Paul Allen (the lesser) initiates a discussion on the best book ever written for entrepreneurs.
It starts by saying that Guy Kawasaki’s infamous The Art of the Start is a must-read, but goes on to extol the virtues of Richard White’s 1977 book The Entrepreneur’s Manual; an, unfortunately, out-of-print book with many unique ideas.
The article’s comments also praise Michael Gerber’s The E-Myth Revisited, a book I’ve seen mentioned a lot lately (Joel Spolsky in today’s previous post and the Tim Ferris–Derek Sivers interview to name just two).
I mentioned the Personal MBA Book List last week, and today have come across this interview between Josh Kaufman and Ben Casnocha, author of My Start-Up Life.
Josh runs the Personal MBA Recommended Reading List — a list of the best business books one would need to read for a comprehensive business education. It’s a terrific resource that’s well worth reviewing. In our exchange, we talk about the list of books and whether recently published ones should be excluded, and then meander into the difference between books offering systems / models and practical advice, and conclude on how prominent a role books should play in the self-education process.
The Personal MBA is a site dedicated to helping people gain an MBA education without the expense of business school. It’s a self-study guide to advanced business topics and concepts. As Kevin Kelly—the founding executive director of Wired—says:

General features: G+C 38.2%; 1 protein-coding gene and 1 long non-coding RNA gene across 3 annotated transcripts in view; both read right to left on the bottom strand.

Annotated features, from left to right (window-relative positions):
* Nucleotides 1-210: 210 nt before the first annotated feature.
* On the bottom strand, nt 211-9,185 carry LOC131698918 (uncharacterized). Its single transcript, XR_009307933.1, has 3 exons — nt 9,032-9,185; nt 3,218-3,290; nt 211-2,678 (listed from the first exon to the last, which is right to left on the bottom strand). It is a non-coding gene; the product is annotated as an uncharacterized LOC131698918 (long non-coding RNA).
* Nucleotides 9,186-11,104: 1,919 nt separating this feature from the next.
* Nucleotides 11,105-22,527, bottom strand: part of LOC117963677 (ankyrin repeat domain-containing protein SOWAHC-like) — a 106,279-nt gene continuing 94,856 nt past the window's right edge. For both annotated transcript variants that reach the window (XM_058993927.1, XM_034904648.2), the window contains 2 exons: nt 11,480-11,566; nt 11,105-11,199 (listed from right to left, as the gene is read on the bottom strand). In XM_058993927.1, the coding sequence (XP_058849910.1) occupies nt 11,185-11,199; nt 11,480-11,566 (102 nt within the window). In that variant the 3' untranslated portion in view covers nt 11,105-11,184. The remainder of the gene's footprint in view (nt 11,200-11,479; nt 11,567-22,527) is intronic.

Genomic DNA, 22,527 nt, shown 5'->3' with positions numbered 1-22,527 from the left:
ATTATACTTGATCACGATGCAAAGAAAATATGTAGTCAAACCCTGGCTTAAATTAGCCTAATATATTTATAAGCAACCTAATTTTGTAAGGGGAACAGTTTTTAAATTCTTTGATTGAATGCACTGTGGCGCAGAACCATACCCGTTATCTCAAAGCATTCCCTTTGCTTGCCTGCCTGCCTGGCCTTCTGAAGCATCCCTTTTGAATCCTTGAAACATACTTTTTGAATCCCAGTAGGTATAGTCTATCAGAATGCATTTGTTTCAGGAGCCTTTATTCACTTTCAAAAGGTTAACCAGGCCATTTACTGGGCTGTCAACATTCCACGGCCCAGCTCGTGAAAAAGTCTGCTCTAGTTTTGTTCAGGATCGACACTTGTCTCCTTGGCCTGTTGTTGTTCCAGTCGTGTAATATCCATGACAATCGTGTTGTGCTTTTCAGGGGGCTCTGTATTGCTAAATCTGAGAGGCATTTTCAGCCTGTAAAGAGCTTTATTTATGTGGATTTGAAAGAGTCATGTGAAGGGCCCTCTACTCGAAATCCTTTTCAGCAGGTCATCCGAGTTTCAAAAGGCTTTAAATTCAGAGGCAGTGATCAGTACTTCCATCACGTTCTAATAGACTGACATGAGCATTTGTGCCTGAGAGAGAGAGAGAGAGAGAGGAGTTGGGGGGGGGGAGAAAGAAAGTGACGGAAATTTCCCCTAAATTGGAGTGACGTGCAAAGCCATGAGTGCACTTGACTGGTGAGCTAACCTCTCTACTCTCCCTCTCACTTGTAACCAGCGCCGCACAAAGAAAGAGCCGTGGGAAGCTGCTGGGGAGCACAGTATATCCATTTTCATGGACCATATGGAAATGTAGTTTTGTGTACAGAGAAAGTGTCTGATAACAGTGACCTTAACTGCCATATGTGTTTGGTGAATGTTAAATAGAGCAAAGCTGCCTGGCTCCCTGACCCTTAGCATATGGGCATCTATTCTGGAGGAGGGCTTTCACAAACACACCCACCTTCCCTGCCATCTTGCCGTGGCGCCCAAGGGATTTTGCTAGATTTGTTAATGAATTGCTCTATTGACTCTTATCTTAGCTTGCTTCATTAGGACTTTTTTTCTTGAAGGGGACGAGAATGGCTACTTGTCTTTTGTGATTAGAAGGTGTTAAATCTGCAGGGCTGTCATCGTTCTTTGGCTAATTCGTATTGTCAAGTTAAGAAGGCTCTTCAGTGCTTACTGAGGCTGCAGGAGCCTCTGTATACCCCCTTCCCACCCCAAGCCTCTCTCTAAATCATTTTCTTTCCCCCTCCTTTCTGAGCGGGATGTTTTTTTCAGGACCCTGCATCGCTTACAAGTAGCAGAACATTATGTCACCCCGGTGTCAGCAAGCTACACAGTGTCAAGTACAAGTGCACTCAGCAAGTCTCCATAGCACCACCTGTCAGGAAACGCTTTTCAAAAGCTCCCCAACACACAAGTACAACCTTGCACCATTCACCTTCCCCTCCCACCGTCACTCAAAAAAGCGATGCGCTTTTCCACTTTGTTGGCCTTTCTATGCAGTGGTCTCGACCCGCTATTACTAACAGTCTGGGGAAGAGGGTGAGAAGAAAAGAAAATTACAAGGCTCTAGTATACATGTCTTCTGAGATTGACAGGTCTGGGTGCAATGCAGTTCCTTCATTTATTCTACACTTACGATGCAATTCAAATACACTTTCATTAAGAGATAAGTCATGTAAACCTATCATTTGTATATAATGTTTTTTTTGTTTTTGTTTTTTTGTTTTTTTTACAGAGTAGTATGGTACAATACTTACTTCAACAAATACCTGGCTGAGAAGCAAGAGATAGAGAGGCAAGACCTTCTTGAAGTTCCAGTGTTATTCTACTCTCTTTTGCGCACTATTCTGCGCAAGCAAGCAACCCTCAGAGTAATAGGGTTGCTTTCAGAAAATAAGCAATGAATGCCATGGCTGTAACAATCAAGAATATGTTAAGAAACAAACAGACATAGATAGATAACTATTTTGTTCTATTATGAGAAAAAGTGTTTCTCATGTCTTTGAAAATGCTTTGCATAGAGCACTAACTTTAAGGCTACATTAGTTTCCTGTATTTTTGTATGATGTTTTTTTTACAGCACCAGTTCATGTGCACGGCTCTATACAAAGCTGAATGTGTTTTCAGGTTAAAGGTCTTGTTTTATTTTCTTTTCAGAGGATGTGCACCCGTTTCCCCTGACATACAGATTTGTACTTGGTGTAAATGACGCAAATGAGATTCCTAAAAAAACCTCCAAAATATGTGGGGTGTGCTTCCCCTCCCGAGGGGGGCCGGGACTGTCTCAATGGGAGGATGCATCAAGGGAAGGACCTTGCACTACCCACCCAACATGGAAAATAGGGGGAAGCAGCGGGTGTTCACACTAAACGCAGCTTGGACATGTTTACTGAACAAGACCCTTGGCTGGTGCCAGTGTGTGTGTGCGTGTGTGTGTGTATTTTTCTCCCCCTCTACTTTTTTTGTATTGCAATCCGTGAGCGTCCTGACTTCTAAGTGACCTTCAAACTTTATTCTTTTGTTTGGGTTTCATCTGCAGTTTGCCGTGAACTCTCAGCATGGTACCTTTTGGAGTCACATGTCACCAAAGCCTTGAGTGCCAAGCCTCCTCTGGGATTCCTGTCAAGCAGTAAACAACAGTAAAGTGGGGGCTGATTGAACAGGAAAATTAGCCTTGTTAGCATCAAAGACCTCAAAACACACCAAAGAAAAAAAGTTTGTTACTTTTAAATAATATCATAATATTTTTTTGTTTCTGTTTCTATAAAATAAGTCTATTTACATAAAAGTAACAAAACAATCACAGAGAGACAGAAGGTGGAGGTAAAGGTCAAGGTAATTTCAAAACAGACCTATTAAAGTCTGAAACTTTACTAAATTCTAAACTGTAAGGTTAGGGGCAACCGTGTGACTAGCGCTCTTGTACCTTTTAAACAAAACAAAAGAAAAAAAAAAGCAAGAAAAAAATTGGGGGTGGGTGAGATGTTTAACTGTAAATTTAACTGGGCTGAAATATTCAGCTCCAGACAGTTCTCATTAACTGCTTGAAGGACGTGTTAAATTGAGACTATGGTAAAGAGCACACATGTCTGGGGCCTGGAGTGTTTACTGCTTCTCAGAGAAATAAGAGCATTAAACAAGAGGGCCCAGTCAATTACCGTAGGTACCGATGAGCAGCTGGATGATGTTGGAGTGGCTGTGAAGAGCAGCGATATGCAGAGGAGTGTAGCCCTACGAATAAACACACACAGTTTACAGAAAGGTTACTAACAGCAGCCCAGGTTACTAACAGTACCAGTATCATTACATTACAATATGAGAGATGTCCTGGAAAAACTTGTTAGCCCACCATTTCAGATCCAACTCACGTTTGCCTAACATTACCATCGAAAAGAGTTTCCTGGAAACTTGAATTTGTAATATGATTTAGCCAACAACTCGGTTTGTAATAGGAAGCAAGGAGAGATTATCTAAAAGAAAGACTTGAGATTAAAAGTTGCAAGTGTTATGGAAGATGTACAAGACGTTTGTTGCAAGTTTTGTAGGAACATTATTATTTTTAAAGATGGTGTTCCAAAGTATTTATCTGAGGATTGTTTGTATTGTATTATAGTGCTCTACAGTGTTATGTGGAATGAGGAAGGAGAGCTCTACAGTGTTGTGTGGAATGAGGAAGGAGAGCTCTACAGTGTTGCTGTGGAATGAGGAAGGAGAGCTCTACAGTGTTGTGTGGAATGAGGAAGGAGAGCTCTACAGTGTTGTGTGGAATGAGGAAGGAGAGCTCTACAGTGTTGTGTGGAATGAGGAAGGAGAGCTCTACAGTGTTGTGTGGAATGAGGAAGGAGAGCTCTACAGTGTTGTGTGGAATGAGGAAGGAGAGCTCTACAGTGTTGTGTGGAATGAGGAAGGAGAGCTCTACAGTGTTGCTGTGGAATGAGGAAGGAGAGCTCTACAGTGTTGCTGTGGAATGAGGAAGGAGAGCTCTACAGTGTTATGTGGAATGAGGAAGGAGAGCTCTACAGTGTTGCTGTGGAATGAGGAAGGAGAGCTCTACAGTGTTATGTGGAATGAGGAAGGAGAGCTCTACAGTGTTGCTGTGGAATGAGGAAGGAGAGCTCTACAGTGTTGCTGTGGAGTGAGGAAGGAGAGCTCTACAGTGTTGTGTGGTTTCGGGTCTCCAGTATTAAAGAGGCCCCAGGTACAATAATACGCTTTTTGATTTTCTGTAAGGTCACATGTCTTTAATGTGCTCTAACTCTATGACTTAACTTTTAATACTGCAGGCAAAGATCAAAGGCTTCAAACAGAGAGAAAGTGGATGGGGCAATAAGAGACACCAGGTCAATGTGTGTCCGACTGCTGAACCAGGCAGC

No matter what they tell you, an MBA is not essential for landing or handling a good business job… Pursue your own Personal MBA in tandem with actual experience doing some kind of business. If you combine study with actually trying stuff, you’ll be far ahead in the business game.
An impressive introduction comes in the form of the Change This Manifesto, and one of my favourite pages on the site is the book list: The 99 Best Business Books.
This interview between Tim Ferriss and Derek Sivers—the entrepreneur who founded CD Baby—concentrates on The 4-Hour Workweek and provides a good recap and overview of the concepts. The following quote, however, feels more relevant to me now as it was when I originally read the book:
To learn anything quickly, I approach people who did it correctly and say, “I have an idea, but I don’t know anything, so can I buy you a beer and pick your brain? I’m really ambitious but kind of ignorant.” Whether it’s language learning or tango or kickboxing. That’s how I did all of it. That’s how I identified the rules of engagements, so I could deconstruct them.
Waiting for the right moment to start your own company seems like a perpetual waiting game. There’s always a reason not to, right?
LifeRemix tackles the 7 lies preventing us from starting out own business:
- I’m too busy right now. I’ll start when I have more time.
- After I get an MBA, I’ll be ready to start up.
- I hate sales.
- I’ll do some research after South Park.
- I don’t know anything about business.
- I don’t have start-up capital.
- Before doing anything else, I need to write a business plan.